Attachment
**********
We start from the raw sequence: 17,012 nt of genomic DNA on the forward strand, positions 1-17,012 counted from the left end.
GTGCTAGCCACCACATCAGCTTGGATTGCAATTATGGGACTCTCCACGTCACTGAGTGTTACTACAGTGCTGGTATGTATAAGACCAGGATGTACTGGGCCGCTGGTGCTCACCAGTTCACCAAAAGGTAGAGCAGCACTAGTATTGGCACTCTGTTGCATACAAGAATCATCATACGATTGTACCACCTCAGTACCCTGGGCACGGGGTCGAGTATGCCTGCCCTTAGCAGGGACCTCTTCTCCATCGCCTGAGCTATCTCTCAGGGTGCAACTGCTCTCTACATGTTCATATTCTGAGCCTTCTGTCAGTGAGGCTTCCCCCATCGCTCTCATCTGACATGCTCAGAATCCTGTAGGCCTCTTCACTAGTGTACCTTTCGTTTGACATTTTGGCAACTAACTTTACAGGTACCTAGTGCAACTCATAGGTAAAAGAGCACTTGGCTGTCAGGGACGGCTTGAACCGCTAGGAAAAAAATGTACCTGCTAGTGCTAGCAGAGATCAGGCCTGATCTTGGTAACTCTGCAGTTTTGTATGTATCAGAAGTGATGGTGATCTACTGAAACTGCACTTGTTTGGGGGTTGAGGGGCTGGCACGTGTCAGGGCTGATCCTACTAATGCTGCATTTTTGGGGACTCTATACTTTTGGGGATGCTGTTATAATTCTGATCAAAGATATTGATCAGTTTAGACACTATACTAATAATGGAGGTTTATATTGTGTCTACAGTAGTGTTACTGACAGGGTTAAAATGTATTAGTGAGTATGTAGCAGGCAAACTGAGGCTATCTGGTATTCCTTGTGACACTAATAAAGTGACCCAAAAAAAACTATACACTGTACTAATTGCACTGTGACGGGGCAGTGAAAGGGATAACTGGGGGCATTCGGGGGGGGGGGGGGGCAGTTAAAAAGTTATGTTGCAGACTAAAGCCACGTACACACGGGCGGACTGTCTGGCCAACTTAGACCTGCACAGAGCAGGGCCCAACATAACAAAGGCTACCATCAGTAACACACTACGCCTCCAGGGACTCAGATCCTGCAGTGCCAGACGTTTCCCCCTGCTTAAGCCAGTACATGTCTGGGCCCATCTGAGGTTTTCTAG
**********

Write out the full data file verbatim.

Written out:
We start from the raw sequence: 17,012 nt of genomic DNA on the forward strand, positions 1-17,012 counted from the left end.
GTGCTAGCCACCACATCAGCTTGGATTGCAATTATGGGACTCTCCACGTCACTGAGTGTTACTACAGTGCTGGTATGTATAAGACCAGGATGTACTGGGCCGCTGGTGCTCACCAGTTCACCAAAAGGTAGAGCAGCACTAGTATTGGCACTCTGTTGCATACAAGAATCATCATACGATTGTACCACCTCAGTACCCTGGGCACGGGGTCGAGTATGCCTGCCCTTAGCAGGGACCTCTTCTCCATCGCCTGAGCTATCTCTCAGGGTGCAACTGCTCTCTACATGTTCATATTCTGAGCCTTCTGTCAGTGAGGCTTCCCCCATCGCTCTCATCTGACATGCTCAGAATCCTGTAGGCCTCTTCACTAGTGTACCTTTCGTTTGACATTTTGGCAACTAACTTTACAGGTACCTAGTGCAACTCATAGGTAAAAGAGCACTTGGCTGTCAGGGACGGCTTGAACCGCTAGGAAAAAAATGTACCTGCTAGTGCTAGCAGAGATCAGGCCTGATCTTGGTAACTCTGCAGTTTTGTATGTATCAGAAGTGATGGTGATCTACTGAAACTGCACTTGTTTGGGGGTTGAGGGGCTGGCACGTGTCAGGGCTGATCCTACTAATGCTGCATTTTTGGGGACTCTATACTTTTGGGGATGCTGTTATAATTCTGATCAAAGATATTGATCAGTTTAGACACTATACTAATAATGGAGGTTTATATTGTGTCTACAGTAGTGTTACTGACAGGGTTAAAATGTATTAGTGAGTATGTAGCAGGCAAACTGAGGCTATCTGGTATTCCTTGTGACACTAATAAAGTGACCCAAAAAAAACTATACACTGTACTAATTGCACTGTGACGGGGCAGTGAAAGGGATAACTGGGGGCATTCGGGGGGGGGGGGGGGCAGTTAAAAAGTTATGTTGCAGACTAAAGCCACGTACACACGGGCGGACTGTCTGGCCAACTTAGACCTGCACAGAGCAGGGCCCAACATAACAAAGGCTACCATCAGTAACACACTACGCCTCCAGGGACTCAGATCCTGCAGTGCCAGACGTTTCCCCCTGCTTAAGCCAGTACATGTCTGGGCCCATCTGAGGTTTTCTAG